“As we express our gratitude, we must never forget that the highest appreciation is not to utter words, but to live by them.”
John F. Kennedy
I tell myself daily that there is always something to be grateful for—and for me there is. I have a home, two healthy sons and one gorgeous, smart daughter-in-law, more than enough to eat and share, one goofy-looking, but adorable dog, and friends who love me. But if I were the mother of a young black man today I would be afraid. Because even if I could provide for myself and my children in exactly the same way I've listed above, I would know he would be at greater risk. His chances of getting a good job, even if he were well-educated, would be less, and his acceptance into the broader society would be reduced. In my lifetime, having grown up, first in the segregated South, and later in the integrated South, I can say there is great improvement in the circumstances of African Americans, but there is not yet equality.
In Alabama, black and brown parents who want their children to receive a quality education have to be mobile—they have to be prepared to go where the systems are that provide it. Incorporated communities, which became self-governing in order to control who lives and goes to school there, control the influx of people of color to their schools, by tearing down affordable apartment complexes, and declaring imminent domain over whole neighborhoods. They redraw their boundaries to shut out the unwanted. I don't face that now, and I never have, simply because I am white.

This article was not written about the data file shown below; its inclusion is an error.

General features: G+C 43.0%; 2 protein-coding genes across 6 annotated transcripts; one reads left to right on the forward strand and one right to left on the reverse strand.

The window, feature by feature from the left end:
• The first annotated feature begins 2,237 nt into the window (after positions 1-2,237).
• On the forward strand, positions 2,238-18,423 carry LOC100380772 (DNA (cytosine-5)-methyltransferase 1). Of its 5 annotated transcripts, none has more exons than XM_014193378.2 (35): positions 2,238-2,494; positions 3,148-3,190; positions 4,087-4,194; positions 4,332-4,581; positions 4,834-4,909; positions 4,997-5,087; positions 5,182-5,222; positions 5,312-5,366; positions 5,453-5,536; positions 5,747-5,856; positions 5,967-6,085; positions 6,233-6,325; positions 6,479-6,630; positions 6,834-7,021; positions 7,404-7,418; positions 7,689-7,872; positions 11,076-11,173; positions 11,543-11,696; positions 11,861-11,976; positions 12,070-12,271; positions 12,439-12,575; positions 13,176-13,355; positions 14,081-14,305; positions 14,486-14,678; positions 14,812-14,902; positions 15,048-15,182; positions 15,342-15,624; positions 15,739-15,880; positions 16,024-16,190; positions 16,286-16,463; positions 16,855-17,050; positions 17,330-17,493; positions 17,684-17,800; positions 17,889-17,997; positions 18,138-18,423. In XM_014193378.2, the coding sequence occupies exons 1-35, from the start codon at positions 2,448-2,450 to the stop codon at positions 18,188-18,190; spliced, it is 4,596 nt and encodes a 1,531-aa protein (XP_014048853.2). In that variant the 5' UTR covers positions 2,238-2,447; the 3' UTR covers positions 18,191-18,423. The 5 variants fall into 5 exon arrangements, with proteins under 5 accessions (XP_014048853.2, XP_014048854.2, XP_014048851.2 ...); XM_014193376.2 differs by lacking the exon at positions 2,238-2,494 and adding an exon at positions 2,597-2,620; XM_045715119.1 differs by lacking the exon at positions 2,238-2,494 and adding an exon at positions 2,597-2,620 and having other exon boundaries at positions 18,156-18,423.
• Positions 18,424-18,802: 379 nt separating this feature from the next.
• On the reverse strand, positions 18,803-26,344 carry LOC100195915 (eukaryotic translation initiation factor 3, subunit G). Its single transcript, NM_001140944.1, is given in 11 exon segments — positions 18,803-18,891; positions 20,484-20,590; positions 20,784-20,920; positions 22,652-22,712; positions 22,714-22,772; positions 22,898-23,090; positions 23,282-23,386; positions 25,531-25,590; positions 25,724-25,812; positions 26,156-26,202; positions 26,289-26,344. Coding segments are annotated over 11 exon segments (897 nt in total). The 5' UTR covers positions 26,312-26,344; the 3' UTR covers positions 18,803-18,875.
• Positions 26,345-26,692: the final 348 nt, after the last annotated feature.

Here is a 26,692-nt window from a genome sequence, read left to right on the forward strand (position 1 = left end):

When I see the European countries erecting walls of barbed wire to shut out desperate people, I feel gut-wrenched, but the same thing exists right here in Alabama. And, to be honest, I saw it in New York City and in northern California when I lived there. It may be more subtle than barbed wire, but it is nonetheless clear and effective. We, as a state, as a country and as a globe have to get past the notion that one people—those with white skin—can and should dominate the entire world. That they should possess all the wealth and decide who prospers and who does not. And then to wrap that belief up in a flag and the cross of Jesus is simple blasphemy. There is nothing godly about it.
I am grateful to live in a country where peaceful protest is possible. I believe in it. It will move the needle a little further in the direction of equality. Each of us needs to walk a mile in the shoes of the mothers who have had their children shot dead in the streets; or those of the police and their families, who risk their lives to stop the rioting. And, most of all, we should open our hearts to one another in understanding and peace.
In the Spirit